The Golden Boy & The Prodigal


My entry today may be aptly titled, since I’ve been a bit of a prodigal myself here for the past several months.  Over my head in the deep end of a new recording project, I’ve had little time for much else than approving mixes and rtwork and everything else that goes along with releasing a new record.

But the record is done and I’m starting to rejoin society again, and I thought I’d share something that I hoped might be of interest to rabbit roomers.

esicu-cover-final-webMy new record, Everything Sad Is Coming Untrue (which some here may recognize as a Lord Of The Rings reference), is significant to me if for no other reason than I was afraid it would never come.  If you’ve read some of the conversations I’ve had with Matt Conner and others here, you might remember that this record was preceded by nearly 3 years of writer’s block that left me afraid my music making days were over.  Much of the writer’s block, I know, was spurred by the fear of men – the fear that a song would not meet with the approval of the jury I had assembled in my head ranging from fellow artists, fans, radio people, reviewers, and so on – a wide range of discordant voices who could never agree on anything.  Any song start would be met by some imagined critical voice, and then the shouting would begin.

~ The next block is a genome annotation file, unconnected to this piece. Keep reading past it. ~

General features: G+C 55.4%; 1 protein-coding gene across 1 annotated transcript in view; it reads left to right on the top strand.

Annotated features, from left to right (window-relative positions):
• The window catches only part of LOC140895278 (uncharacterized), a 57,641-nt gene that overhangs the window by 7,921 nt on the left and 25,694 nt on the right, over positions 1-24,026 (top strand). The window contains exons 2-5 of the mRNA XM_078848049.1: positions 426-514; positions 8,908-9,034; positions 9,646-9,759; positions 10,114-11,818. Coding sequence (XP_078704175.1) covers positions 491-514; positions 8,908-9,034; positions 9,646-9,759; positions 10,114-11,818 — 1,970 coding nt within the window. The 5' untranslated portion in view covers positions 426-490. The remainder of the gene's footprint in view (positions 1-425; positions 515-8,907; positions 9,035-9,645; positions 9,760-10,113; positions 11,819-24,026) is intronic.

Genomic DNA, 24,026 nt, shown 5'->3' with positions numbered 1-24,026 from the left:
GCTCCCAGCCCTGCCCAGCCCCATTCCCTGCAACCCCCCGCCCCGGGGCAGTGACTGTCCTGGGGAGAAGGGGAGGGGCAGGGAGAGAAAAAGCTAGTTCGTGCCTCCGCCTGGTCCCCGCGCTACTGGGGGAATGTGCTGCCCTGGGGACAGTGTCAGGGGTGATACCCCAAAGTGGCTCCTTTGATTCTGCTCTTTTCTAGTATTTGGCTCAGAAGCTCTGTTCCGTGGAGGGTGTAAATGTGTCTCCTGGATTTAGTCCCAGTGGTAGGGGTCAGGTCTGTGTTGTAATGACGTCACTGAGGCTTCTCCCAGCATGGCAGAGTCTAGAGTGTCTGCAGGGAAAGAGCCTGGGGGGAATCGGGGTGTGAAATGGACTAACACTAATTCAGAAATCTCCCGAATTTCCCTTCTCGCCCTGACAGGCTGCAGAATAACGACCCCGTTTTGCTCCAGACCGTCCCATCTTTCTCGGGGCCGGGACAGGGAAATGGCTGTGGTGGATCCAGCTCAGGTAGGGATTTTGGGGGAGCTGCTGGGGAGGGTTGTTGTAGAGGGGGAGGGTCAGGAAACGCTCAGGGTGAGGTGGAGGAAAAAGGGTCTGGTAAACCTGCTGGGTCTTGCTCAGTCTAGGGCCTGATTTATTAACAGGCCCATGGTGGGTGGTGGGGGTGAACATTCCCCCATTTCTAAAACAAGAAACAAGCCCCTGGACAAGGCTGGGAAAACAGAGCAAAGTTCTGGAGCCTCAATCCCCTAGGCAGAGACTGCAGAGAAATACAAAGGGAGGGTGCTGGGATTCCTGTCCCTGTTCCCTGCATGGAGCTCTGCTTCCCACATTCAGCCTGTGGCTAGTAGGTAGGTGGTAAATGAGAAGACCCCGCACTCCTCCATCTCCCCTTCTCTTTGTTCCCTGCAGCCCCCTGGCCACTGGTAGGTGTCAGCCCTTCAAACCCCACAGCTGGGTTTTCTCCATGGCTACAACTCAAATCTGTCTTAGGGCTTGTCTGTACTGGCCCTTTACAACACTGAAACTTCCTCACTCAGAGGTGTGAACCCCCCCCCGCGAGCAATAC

In some ways, it can be selfish to only write for one’s self and then presumptuous to expect others to love and buy it.  Self-expression can be fine – great even – but if you’re making music for a living, you do well to consider your audience. The great artists usually do their best work when they’re reaching for a broader audience, but are often in danger of being irrelevant when they become too self-indulgent.  So there is a balance to be struck of following the personal vision you’ve been entrusted with while not forgetting the audience you’ve been entrusted to serve.  The other danger, of course, is to disrespect your audience by pandering to them. The narrow road is framed by a deep ditch on either side.